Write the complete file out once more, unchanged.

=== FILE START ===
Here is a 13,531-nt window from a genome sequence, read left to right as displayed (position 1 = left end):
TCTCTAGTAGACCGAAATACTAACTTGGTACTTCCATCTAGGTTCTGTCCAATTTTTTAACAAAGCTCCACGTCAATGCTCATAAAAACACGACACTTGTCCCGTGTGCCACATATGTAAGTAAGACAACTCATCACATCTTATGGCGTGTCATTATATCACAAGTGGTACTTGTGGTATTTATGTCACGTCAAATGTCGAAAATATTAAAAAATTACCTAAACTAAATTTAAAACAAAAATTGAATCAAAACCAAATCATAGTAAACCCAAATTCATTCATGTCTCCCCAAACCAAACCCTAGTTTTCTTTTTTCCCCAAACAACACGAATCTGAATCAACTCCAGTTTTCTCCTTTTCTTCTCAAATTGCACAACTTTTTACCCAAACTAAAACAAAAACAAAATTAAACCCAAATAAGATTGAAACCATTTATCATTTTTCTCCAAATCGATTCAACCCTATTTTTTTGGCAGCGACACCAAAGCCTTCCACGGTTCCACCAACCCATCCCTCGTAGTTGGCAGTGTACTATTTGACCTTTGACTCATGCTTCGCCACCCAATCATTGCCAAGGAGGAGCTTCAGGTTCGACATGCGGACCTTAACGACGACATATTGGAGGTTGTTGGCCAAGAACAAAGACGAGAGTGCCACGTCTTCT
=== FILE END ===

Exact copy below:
Here is a 13,531-nt window from a genome sequence, read left to right as displayed (position 1 = left end):
TCTCTAGTAGACCGAAATACTAACTTGGTACTTCCATCTAGGTTCTGTCCAATTTTTTAACAAAGCTCCACGTCAATGCTCATAAAAACACGACACTTGTCCCGTGTGCCACATATGTAAGTAAGACAACTCATCACATCTTATGGCGTGTCATTATATCACAAGTGGTACTTGTGGTATTTATGTCACGTCAAATGTCGAAAATATTAAAAAATTACCTAAACTAAATTTAAAACAAAAATTGAATCAAAACCAAATCATAGTAAACCCAAATTCATTCATGTCTCCCCAAACCAAACCCTAGTTTTCTTTTTTCCCCAAACAACACGAATCTGAATCAACTCCAGTTTTCTCCTTTTCTTCTCAAATTGCACAACTTTTTACCCAAACTAAAACAAAAACAAAATTAAACCCAAATAAGATTGAAACCATTTATCATTTTTCTCCAAATCGATTCAACCCTATTTTTTTGGCAGCGACACCAAAGCCTTCCACGGTTCCACCAACCCATCCCTCGTAGTTGGCAGTGTACTATTTGACCTTTGACTCATGCTTCGCCACCCAATCATTGCCAAGGAGGAGCTTCAGGTTCGACATGCGGACCTTAACGACGACATATTGGAGGTTGTTGGCCAAGAACAAAGACGAGAGTGCCACGTCTTCT